I started earning a little money by making sage sticks to sell to tourists. To my surprise, people actually bought them. I took the money I earned and bought a couple of balls of hemp, some glass beads, a pair of scissors, and a tape measure. I made bracelets and necklaces from the hemp and beads, and to my surprise, people bought the jewelry too. In fact, I sold so many bracelets, I ran out of supplies to make more.

I hitchhiked into town early one morning. I walked through town to Stuff-Mart to get glass beads. The store was out of the jumbo pack of the beads with large holes that I wanted. Grrr! I found a smaller pack of beads with large holes, and while I wasn’t crazy about them, I decided they would do. I brought them up to the cash register. The cashier scanned them, and the register gave her some sort of message. She told me the beads had been recalled, and she couldn’t sell them to me.

I was furious and worried. I needed those beads. My livelihood literally depended on those beads.

I stalked out of Stuff-Mart and stomped down to the nearby thrift store, thinking maybe I’d find something there I could use. When I walked in, the women working there noticed my backpack and asked if I were a traveler. I said I was (which was close enough to what was going on with me) and then told them the saga of my day. I told them I sold jewelry to tourists at the Bridge and needed beads that Stuff-Mart didn’t have. I was the only customer in the store, and the ladies listened sympathetically to me.

One of the women said she had a bunch of beads her daughter-in-law had left behind when she moved out. She said she wasn’t going to use them, so she’d give them to me.

What an angel! What a miracle!

Several days later the Jewelry Lady picked up a big plastic container from the Bead Angel. At the Jewelry Lady’s casita, we sorted through the contents. In addition to glass and metal beads, we found many beautiful stones. There were large aventurine and turquoise teardrops, bars of snowflake obsidian for making bracelets, and an absolutely gorgeous piece of rainbow obsidian.

It was such a wonderful gift. Those nice stone beads helped me make necklaces for which I could ask higher prices. I was incredibly grateful

Hummingbird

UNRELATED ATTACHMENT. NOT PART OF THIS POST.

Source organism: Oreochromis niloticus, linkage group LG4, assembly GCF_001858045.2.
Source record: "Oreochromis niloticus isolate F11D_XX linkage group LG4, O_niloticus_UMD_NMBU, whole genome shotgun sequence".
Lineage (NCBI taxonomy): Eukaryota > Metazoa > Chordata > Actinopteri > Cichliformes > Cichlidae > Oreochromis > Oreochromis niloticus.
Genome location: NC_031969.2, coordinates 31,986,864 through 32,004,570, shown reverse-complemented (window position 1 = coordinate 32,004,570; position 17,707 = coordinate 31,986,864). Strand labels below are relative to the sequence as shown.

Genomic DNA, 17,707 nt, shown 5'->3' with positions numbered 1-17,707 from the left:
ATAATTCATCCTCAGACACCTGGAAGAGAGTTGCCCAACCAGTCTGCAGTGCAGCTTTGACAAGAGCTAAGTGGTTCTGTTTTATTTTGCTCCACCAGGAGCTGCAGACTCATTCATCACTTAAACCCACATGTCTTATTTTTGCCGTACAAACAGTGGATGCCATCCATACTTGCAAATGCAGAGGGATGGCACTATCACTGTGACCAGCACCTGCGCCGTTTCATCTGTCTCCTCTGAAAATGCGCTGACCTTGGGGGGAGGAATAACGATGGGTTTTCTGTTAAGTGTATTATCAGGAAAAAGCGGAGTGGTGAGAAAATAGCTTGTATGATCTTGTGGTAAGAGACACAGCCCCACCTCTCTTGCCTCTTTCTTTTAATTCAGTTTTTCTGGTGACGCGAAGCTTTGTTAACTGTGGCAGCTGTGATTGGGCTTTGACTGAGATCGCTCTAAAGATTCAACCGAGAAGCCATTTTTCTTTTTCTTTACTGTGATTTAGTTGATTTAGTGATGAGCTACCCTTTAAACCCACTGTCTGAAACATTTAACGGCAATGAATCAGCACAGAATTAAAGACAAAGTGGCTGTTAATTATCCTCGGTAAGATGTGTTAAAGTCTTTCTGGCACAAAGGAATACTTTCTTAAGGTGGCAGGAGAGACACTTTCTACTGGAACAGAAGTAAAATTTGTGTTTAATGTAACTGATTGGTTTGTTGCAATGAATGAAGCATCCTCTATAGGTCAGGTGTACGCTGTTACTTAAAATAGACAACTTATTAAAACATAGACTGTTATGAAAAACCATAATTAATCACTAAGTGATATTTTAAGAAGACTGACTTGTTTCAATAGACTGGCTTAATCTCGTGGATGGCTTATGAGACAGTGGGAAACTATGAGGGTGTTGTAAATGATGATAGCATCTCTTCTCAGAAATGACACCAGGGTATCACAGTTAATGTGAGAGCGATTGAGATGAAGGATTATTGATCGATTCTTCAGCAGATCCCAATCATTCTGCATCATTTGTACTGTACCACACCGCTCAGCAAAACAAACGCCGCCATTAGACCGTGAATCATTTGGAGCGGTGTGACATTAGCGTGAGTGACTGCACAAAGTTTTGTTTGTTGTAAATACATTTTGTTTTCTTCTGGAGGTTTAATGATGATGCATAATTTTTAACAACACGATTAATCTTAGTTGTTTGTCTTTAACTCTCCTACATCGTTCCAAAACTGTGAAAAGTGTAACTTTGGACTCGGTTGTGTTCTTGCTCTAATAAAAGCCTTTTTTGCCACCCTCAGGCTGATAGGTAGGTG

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Content warning: This post mentions an abusive relationship.

I left a bad relationship by running away in the night. I walked and walked and walked, sleeping along the way on the doorstep of a church, in an abandoned house, in the driveway to a pasture in front of the gate, and in a wrecked car outside a closed auto repair shop. Although it was June, the altitude was high enough that it still got cold at night. I had nothing besides the clothes on my back, the glasses on my face, and my driver’s license and a broken headlamp in my pockets. Whenever the cold would wake me, I’d stand up and start walking again.

Sleeping in the car was a luxury. I could almost stretch out in the backseat, which was plush and cushiony. It was fairly warm in the car, and I felt fairly safe. I found the car just before dawn and slept there until late in the morning. I don’t know how I managed to go unnoticed. I guess it was a blessing.

I walked and walked, and the day got hotter. I stopped at a gas station and drank water from the sink in the restroom. At one point I lay down under a tree on the side of the road and napped. I walked more and realized I probably should drink more water.

I saw a row of businesses set back from the road. I thought maybe I could get water from someone working in one of the stores. I walked up to find most of the stores empty. When I peeked through the front windows, I saw that the rooms that weren’t empty looked more like workshops than stores. I walked down the line, past more locked doors, until I found a man in his workshop polishing stones with some sort of belt grinder.

I asked him for water. He took me a few steps away to his tiny house. He filled a mug with water and handed it to me. As I stood in his doorway and drank, I told him where I’d come from and where I was headed. He said I was still six miles from my destination. He took an empty gallon plastic juice bottle from his dish drain, filled it with water, and handed it to me. I thanked him and went back to the road.

I walked, and I walked some more. At least now I had water to sip. I found a long, sturdy branch, so then I had a walking stick. I found a ball cap on the side of the road, so I had a little protection from the sun. I walked and walked. In all, I walked eleven miles, but I felt like I’d walked an eternity.

The person I was leaving behind had told me repeatedly that I was a bad person, that whenever people didn’t help us or when bad things happened to us, it was because of me. In that walk, I was testing the universe. Bring it on, I thought. If I’m a bad person, bring on what I deserve.

I saw a car pulled to the side of the road, a woman sitting in the driver’s seat. I approached the car and told her I hadn’t eaten anything all day, asked if she had a granola bar or something else I could eat. She handed me a Cliff Bar. I ate it slowly as I walked.

I ended up in a tourist area where people sell arts and crafts. I looked at what people had for sale. I looked at one woman’s jewelry. It was lovely and I told her so. Her prices were good, and I told her that too, but said I had no money. I told here where I’d just walked from, and she asked if I wanted some cold water. I said yes, and she gave me some from her thermos. It was icy and delicious.

At this tourist spot, there is a rest area with restrooms and water spigots and picnic pavilions. I went there, walked around, scavenged in the trash cans for food, found a picnic pavilion that faced away from the road. When it got dark, I lay down on the concrete between the bench and the stone wall of the pavilion. When I woke up cold, I went into the women’s restroom where it was warmer and lay down in the larger of the two stalls.